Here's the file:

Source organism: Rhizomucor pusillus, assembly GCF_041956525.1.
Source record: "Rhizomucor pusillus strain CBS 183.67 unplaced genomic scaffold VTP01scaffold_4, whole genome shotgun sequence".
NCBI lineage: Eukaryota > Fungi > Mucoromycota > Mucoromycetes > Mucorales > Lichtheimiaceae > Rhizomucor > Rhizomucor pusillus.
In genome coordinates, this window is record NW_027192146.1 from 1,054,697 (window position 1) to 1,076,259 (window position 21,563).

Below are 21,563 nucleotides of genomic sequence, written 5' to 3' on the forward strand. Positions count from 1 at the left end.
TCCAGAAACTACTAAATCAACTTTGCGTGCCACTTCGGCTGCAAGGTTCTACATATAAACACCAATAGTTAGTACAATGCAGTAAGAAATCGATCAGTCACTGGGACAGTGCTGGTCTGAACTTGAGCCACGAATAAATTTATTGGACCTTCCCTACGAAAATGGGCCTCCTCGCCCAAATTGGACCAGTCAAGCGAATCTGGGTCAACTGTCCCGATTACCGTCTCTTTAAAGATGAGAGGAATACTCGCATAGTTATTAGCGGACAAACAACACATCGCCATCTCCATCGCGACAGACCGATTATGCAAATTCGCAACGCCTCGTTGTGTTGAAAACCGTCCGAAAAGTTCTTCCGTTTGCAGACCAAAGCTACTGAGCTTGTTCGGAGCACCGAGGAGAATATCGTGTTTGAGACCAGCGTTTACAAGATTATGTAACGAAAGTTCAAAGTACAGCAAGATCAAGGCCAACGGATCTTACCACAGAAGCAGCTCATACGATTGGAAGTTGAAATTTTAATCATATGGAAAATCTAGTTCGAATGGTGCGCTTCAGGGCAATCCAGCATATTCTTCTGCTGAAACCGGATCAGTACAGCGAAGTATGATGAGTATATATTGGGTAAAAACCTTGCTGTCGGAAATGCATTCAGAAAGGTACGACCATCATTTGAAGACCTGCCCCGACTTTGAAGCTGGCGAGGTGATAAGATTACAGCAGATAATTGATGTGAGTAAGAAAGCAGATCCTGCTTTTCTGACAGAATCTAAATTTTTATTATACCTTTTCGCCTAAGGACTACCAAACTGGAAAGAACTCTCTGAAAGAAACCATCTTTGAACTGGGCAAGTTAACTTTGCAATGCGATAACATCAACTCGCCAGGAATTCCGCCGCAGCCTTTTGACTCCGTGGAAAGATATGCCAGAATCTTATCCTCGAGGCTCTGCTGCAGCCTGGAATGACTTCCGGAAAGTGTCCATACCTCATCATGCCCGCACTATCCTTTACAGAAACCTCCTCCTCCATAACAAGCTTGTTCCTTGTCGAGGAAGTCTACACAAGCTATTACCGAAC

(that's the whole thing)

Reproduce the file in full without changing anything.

Source organism: Rhizomucor pusillus, assembly GCF_041956525.1.
Source record: "Rhizomucor pusillus strain CBS 183.67 unplaced genomic scaffold VTP01scaffold_4, whole genome shotgun sequence".
NCBI lineage: Eukaryota > Fungi > Mucoromycota > Mucoromycetes > Mucorales > Lichtheimiaceae > Rhizomucor > Rhizomucor pusillus.
In genome coordinates, this window is record NW_027192146.1 from 1,054,697 (window position 1) to 1,076,259 (window position 21,563).

Below are 21,563 nucleotides of genomic sequence, written 5' to 3' on the forward strand. Positions count from 1 at the left end.
TCCAGAAACTACTAAATCAACTTTGCGTGCCACTTCGGCTGCAAGGTTCTACATATAAACACCAATAGTTAGTACAATGCAGTAAGAAATCGATCAGTCACTGGGACAGTGCTGGTCTGAACTTGAGCCACGAATAAATTTATTGGACCTTCCCTACGAAAATGGGCCTCCTCGCCCAAATTGGACCAGTCAAGCGAATCTGGGTCAACTGTCCCGATTACCGTCTCTTTAAAGATGAGAGGAATACTCGCATAGTTATTAGCGGACAAACAACACATCGCCATCTCCATCGCGACAGACCGATTATGCAAATTCGCAACGCCTCGTTGTGTTGAAAACCGTCCGAAAAGTTCTTCCGTTTGCAGACCAAAGCTACTGAGCTTGTTCGGAGCACCGAGGAGAATATCGTGTTTGAGACCAGCGTTTACAAGATTATGTAACGAAAGTTCAAAGTACAGCAAGATCAAGGCCAACGGATCTTACCACAGAAGCAGCTCATACGATTGGAAGTTGAAATTTTAATCATATGGAAAATCTAGTTCGAATGGTGCGCTTCAGGGCAATCCAGCATATTCTTCTGCTGAAACCGGATCAGTACAGCGAAGTATGATGAGTATATATTGGGTAAAAACCTTGCTGTCGGAAATGCATTCAGAAAGGTACGACCATCATTTGAAGACCTGCCCCGACTTTGAAGCTGGCGAGGTGATAAGATTACAGCAGATAATTGATGTGAGTAAGAAAGCAGATCCTGCTTTTCTGACAGAATCTAAATTTTTATTATACCTTTTCGCCTAAGGACTACCAAACTGGAAAGAACTCTCTGAAAGAAACCATCTTTGAACTGGGCAAGTTAACTTTGCAATGCGATAACATCAACTCGCCAGGAATTCCGCCGCAGCCTTTTGACTCCGTGGAAAGATATGCCAGAATCTTATCCTCGAGGCTCTGCTGCAGCCTGGAATGACTTCCGGAAAGTGTCCATACCTCATCATGCCCGCACTATCCTTTACAGAAACCTCCTCCTCCATAACAAGCTTGTTCCTTGTCGAGGAAGTCTACACAAGCTATTACCGAAC